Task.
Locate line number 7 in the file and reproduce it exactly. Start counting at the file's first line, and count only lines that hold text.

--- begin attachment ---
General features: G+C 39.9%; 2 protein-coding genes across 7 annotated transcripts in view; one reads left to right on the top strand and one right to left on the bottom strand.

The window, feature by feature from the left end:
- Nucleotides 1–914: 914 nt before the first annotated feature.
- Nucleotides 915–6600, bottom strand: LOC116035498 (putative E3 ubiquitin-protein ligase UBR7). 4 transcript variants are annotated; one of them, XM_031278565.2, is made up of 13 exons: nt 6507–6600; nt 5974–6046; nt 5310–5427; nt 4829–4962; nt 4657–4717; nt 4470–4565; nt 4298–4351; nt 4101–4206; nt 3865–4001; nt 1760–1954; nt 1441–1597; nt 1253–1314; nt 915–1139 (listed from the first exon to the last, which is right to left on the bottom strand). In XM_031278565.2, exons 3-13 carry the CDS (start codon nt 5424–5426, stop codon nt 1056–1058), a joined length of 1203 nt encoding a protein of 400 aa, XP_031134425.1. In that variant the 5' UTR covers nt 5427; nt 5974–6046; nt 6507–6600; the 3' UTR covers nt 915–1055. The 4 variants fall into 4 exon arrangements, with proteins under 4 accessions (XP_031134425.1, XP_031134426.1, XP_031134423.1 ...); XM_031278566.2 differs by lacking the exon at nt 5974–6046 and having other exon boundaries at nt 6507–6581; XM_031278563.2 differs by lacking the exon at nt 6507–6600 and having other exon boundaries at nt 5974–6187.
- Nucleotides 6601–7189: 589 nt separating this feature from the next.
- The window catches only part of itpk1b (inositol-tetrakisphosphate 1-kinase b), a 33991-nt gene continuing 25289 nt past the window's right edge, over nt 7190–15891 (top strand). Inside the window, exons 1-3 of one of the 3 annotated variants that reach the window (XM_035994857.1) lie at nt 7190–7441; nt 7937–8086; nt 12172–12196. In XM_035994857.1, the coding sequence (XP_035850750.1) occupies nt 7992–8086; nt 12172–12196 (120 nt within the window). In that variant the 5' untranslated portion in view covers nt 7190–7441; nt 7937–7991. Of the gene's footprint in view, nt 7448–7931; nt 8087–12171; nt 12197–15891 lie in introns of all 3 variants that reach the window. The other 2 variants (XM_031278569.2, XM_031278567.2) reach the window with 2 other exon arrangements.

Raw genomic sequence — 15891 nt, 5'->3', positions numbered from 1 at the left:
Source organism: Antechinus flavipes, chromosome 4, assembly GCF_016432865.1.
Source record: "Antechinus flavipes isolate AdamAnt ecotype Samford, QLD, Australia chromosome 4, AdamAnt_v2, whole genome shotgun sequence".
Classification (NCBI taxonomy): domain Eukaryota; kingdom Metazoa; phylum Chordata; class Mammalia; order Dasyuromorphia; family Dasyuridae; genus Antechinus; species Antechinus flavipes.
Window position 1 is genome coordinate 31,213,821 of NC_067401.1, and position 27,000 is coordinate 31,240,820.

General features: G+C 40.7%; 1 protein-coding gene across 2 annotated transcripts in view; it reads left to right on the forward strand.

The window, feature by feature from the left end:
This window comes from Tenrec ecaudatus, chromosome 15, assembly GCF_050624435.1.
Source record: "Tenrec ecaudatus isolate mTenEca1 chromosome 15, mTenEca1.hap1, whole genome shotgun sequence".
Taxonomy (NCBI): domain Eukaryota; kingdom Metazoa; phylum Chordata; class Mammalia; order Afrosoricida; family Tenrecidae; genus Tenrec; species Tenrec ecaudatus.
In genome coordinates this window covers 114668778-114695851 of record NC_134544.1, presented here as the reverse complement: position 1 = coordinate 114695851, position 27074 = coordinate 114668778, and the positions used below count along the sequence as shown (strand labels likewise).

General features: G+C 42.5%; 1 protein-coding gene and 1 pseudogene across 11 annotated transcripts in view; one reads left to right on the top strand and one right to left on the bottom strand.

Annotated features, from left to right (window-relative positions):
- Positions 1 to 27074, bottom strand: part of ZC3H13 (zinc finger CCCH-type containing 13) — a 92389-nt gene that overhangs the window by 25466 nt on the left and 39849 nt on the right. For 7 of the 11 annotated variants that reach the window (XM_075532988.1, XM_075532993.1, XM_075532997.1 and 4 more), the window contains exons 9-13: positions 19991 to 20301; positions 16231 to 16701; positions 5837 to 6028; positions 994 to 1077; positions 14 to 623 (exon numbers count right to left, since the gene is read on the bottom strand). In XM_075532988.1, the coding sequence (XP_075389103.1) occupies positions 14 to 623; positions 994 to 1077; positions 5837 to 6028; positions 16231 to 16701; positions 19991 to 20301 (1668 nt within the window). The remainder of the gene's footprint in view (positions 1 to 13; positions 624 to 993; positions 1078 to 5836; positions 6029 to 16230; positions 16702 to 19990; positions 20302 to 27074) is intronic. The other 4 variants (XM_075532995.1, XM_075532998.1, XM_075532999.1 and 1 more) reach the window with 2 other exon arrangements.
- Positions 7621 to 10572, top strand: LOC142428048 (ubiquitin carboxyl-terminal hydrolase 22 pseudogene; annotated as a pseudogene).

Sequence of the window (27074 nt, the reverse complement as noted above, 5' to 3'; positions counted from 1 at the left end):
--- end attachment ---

Raw genomic sequence — 15891 nt, 5'->3', positions numbered from 1 at the left: